|.rar file ||archive ||file ||reading suspicious |
| || || ||archive** |
|Write .xls, ||Suspicious ||Office app reads ||Suspicious |
|.xlw, .ppt, ||office ||the file ||process* |
|.pot file ||document |
|Write .hta file ||Suspicious ||Mshta reads the ||Suspicious |
| ||html ||file ||process* |
| ||application |
*In FIG. 5, another specific state is added.
In the present table, a non suspicious file is one that has any other extension but was saved by an email client. Since it is possible to execute these files, they are tracked. In this specific case there is double transition, one for the suspicious process state and the other one to the suspicious executable file state.
**In the archive file case, it is noted that the WinZip program read a suspicious file and later might write it, thus generating a suspicious file.
Also, it is noted that the suspicious process state is another “starting” state. If a suspicious process writes a file, the state machine is followed again recursively.
FIG. 6 shows a method 600 of gathering additional information on processes determined to be suspicious in order to further determine whether the processes are malicious, in accordance with still yet another embodiment. As an option, the method 600 may be implemented in the context of the architecture and environment of the previous figures. Of course, however, the method 600 may be carried out in any desired environment.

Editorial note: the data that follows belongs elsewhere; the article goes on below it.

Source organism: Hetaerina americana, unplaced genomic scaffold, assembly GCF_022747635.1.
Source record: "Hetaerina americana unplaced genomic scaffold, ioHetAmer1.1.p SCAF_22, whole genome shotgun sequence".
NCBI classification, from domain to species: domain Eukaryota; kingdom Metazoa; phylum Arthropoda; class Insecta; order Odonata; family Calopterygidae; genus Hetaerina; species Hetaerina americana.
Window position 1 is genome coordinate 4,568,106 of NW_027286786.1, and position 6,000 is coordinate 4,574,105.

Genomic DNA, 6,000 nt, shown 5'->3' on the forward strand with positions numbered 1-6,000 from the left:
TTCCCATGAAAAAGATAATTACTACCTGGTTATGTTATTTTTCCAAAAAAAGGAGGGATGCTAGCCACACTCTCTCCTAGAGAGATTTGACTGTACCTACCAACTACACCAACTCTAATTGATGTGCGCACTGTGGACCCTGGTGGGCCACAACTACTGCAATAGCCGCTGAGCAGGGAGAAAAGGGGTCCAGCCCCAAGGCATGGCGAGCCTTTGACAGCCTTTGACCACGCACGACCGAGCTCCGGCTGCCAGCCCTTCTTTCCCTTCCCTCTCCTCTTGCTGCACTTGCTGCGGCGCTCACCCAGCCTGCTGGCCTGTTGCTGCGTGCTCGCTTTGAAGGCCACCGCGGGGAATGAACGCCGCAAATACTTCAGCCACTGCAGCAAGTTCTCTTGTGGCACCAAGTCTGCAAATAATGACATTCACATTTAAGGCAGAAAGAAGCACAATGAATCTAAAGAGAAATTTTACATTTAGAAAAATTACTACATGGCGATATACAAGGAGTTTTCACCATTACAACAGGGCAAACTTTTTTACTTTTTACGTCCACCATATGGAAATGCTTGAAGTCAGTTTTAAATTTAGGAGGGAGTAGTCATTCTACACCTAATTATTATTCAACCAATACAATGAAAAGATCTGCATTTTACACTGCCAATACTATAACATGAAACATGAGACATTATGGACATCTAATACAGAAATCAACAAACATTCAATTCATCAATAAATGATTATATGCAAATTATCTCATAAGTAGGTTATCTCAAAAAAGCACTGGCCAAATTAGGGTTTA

Initially, a suspicious process 602 is identified as described in FIG. 5. In some instances, the suspicious process 602 may immediately be determined to be malicious. For example, the suspicious process 602 may use a write to (other) process memory. Immediately, the state of the suspicious process 602 is no longer suspicious, but instead is characterized as malicious code 606.
In another example, a library 608 determined to be suspicious, as described in FIG. 5, may load a Microsoft® task manager process and a Microsoft® Explorer® process. Immediately, the suspicious library 608 is determined to also be malicious code 606. It should be understood that the above mentioned examples are only a limited number of instances where suspicious processes may be instantly characterized as malicious, and that additional instances exist.
FIG. 7 shows a method 700 of gathering additional information on processes determined to be suspicious in order to further determine whether the processes are malicious, in accordance with even still yet another embodiment. As an option, the method 700 may be implemented in the context of the architecture and environment of the previous figures. Of course, however, the method 700 may be carried out in any desired environment.
In some instances, a suspicious process may perform propagation actions. After a process is determined to be a suspicious process 702
, which may be determined per the method 500